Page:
26. what happens when you have a low number of platelets?
    More bleeding
  27. what is the cause of low platelet counts
    • Autoimmune diseases where you produce an antibody to your own platelets 
    • Genetic disorders (ex. haemophilia)
    • Chemotherapy
    • Leukaemia
    • Viral infections
  28. what happens when you have a high number of platelets?
    Make person more prone to blood clots
  29. what is the cause of high platelet count?
    • Essential thrombocythemia = Overproduction of platelets
    • High counts = Thrombocytosis
  30. what are some complications that come with a high platelet count?
    • Stroke
    • Heart attack
    • Formation of blood clots in areas and legs
  31. what is the lifespan of platelets?
    under 7 days
  32. what is the normal platelet count range in humans?
    150,000 to 450,000 platelets per microlitter of blood
  33. what are the 5 types of white blood cells (WBC)?
    • Neutrophils = 62%
    • Eosinophils = 2.3%
    • Basophils = 0.4%
    • Lymphocytes = 30%
    • Monocytes = 5.3%
  34. what are the groups of white blood cells (WBC)?
    • Granulocytes
    • Agranulocytes
  35. what are granulocytes?
    Cells produced from the bone marrow due to prominent granules in their cytoplasm
  36. which WBCs are known as granulocytes?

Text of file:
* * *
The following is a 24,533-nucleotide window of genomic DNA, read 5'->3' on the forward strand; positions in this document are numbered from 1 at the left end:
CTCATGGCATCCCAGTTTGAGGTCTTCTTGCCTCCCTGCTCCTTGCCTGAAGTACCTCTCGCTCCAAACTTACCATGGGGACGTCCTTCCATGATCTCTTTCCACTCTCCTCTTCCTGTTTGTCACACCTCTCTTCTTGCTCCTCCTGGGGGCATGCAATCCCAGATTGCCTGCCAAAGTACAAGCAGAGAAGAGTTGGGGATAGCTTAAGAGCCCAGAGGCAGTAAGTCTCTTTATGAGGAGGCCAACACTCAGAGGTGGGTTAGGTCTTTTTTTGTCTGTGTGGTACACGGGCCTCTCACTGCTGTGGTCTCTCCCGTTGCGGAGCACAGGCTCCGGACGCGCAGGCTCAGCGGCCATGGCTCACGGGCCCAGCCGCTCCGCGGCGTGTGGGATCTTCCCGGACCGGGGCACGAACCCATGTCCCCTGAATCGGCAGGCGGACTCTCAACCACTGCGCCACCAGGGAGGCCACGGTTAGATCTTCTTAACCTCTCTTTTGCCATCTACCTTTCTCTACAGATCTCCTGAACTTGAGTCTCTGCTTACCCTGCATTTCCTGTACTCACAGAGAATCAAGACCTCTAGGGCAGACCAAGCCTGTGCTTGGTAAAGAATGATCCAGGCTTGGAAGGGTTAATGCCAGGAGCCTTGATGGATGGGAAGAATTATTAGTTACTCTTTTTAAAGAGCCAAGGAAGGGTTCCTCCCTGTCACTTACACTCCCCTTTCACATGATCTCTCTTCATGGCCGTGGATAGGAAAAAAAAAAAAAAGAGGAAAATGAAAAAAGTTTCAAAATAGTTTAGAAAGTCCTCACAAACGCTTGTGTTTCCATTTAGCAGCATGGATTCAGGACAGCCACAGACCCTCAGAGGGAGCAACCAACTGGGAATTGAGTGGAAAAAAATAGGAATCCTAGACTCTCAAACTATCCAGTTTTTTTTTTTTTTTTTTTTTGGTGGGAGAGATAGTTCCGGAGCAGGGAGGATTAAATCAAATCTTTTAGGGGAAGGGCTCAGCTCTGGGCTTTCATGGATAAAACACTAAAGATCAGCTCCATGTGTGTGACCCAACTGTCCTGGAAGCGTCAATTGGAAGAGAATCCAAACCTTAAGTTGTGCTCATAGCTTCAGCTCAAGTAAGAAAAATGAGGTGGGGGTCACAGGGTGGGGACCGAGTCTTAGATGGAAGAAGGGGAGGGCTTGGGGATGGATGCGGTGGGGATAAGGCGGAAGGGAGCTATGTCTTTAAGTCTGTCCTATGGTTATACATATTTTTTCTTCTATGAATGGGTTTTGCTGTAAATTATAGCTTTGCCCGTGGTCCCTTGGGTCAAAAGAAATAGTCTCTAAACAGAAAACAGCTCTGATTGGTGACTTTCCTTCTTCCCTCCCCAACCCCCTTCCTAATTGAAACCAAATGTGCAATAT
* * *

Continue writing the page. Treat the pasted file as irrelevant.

• Neutrophils
    • Eosinophils
    • Basophils
  37. what are agranulocytes?
    Cell produced in the bone marrow due BUT have NO granules in their cytoplasm
  38. where are agranulocytes found?
    Lymph nodes and Spleen
  39. which WBCs are known as agranulocytes?
    • Lymphocytes
    • Monocytes
  40. how are RBCs described?
    • Enucleated
    • Consist of hemoglobin
    • Contain iron for cell to carry O2
    • Carry CO2 away from the lungs
  41. how are platelets described ?
    • Tiny cells
    • Formed in the bone marrow
    • Necessary for clotting
    • 2 groups : granulocytes and agranulocytes
  42. what are neutrophils?
    Phagocytosis of bacteria and cellular debris
  43. what are eosinophils?
    Kills down clots and kills parasites
  44. what are basophils?
    Synthesize and store histamine (a substance released during inflammation) and heparin (an anticoagulant)
  45. what are lymphocytes?
    Produce antibodies (immune response)
  46. what are monocytes?
    Phagocytosis, typically as macrophage in liver, spleen, lungs and lymph nodes
  47. where are leucocytes (WBC) produced?
    In the bone marrow and lymph tissue
  48. How to do a differential white blood count?
    Stained blood smear by counting 100 cells and classifying them according to type
  49. 5. what effect did the saline have on blood cell size and shape? *
    • 1.6% saline
    • have a pointy/prickly shape
    • cells are going under CRENATION (shrinking process)
    • ↑er solute concentration outside

    • 0.85% saline
    • isotonic = equilibrium

    • 0.43% saline
    • cells get really big 
    • swelling
    • hemolysis = bursting of cells
  50. 6. compare the PCV of the diluted hematocrit (1.6% saline) with the whole blood from PART B (remember that you must multiply the result x 2 since the blood was diluted 1:1). If there is a difference, explain what caused it.***
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mamm phys - Lab 2 (hematocrit)